Reviewed by James Karas
The Stratford Festival delivers a largely successful production of Oscar Wilde’s An Ideal Husband deftly directed Lezlie Wade with sets by Douglas Paraschuk and costumes by Patrick Clark.
An Ideal Husband is a Victorian melodrama that is raised above the genre by Wilde’s wit, aphorisms and inverted phrases. The plot creaks on occasion and the wit dries up now and then (unlike, say, in The Importance of Being Earnest) but it can be made to work.
The melodrama? Our ideal husband, Sir Robert Chiltern (Tim Campbell) is rich (Paraschuk’s set of the front hall and the parlour of his house in Grosvenor Square proves it) and very successful. He is Undersecretary of Foreign Affairs. He has a beautiful and devoted wife, Lady Gertrude Chiltern (Sophia Walker), a pretty sister, Miss Mabel (Zara Jestadt), and life is good.
But there is a skeleton in Sir Robert’s closet. He achieved his wealth and position by selling a cabinet secret!
Enter the beautiful, unscrupulous, greedy and ambitious Mrs. Laura Cheveley (Behareh Yaraghi). She wants Sir Robert to lie to the House of Commons about the Argentina canal project and present it as a good investment when in fact it is a fraudulent scheme. Mrs. Cheveley will make a pile of money of course. If Sir Robert does not stoop to the blackmail he will be ruined and disgraced because she has the evidence of the treachery on which his wealth and position are built. Full marks to Yaraghi for a fine-honed performance.
An Ideal Husband is set in London’s high society in 1895. Only the servants don’t have titles, otherwise the stage is strewn with aristocrats, ladies and gentlemen. The representation of that society on the stage, in their opulent setting, with their impeccable tuxes and suits for the gentlemen and gorgeous gowns for the ladies, requires a certain stylized acting and the perfect upper crust, chiseled English accents. They are not easy to achieve and the success of the cast of An Ideal Husband ranges from the passable to the well done.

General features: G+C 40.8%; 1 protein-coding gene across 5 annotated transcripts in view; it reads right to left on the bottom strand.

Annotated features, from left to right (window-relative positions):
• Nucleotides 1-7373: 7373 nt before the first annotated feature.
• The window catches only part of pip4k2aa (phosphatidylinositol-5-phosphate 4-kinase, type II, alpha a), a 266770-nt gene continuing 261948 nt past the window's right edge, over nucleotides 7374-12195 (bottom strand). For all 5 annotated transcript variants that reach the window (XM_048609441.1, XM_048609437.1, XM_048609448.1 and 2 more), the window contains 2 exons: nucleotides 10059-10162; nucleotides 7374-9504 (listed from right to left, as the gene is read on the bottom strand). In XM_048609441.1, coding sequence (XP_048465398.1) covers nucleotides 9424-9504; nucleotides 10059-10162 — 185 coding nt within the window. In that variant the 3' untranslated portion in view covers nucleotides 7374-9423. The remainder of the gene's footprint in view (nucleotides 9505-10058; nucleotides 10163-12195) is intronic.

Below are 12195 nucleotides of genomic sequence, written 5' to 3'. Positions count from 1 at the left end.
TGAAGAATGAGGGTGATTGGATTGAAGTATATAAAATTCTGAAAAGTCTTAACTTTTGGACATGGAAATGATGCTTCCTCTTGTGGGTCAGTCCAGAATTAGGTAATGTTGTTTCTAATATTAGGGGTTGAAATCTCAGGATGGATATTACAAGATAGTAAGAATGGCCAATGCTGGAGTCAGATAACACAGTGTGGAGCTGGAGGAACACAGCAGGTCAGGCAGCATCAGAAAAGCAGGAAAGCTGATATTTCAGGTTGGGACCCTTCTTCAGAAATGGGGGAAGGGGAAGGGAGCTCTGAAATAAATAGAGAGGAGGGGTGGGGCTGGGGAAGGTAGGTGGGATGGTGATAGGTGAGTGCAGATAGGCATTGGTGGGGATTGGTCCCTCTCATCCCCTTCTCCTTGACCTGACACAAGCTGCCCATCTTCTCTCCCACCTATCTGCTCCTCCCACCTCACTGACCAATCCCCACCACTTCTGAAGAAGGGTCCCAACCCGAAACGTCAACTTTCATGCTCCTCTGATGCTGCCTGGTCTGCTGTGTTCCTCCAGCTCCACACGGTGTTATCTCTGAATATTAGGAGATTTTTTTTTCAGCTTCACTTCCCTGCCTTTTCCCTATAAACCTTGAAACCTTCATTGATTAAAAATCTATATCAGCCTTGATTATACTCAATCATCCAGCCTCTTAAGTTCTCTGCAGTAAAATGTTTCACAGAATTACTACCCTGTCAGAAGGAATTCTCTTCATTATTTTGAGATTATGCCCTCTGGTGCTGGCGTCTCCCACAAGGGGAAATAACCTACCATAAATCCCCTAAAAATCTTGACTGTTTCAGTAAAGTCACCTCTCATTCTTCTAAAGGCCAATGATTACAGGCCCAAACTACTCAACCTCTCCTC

The success with accent is not necessarily the ultimate mark of success. The talented Joseph Ziegler, for example, who is not particularly adept at accents, does a superb job in the secondary role of Lord Caversham. He gives a fine portrayal of the upstanding peer who has a wastrel of a son. Ziegler gives an excellent portrayal and gets all the laughs.
The show is stolen by Brad Hodder as Lord Goring, Lord Caversham’s son. He is cynical, lazy and basically does nothing except live for pleasure. His problem is his father who wants him to get married and make something of himself. Hodder plays well with the clever Miss Mabel who outsmarts him into proposing to her.
I had difficulty taking Tim Campbell as Sir Robert. He is a big man and I see him as a grandee in a Western rather than as a British gentleman. His pairing with Sophia Walker as Lady Gertrude did not seem to work very well and their deep love for each other as the perfect couple was less than convincing.
There are a large number of ladies and gentlemen, footmen and servants in the cast who were nicely dressed with uneven performances and accents.
Lezlie Wade directing gets most of the laughs and despite the unevenness of the play and the relatively minor issues with the cast, we get an enjoyable evening at the theatre. ______________
An Ideal Husband by Oscar Wilde opened on May 31 and will run until October 28, 2018 at the Avon Theatre, 99 Downie St, Stratford, ON N5A 1X2. www.stratfordfestival.ca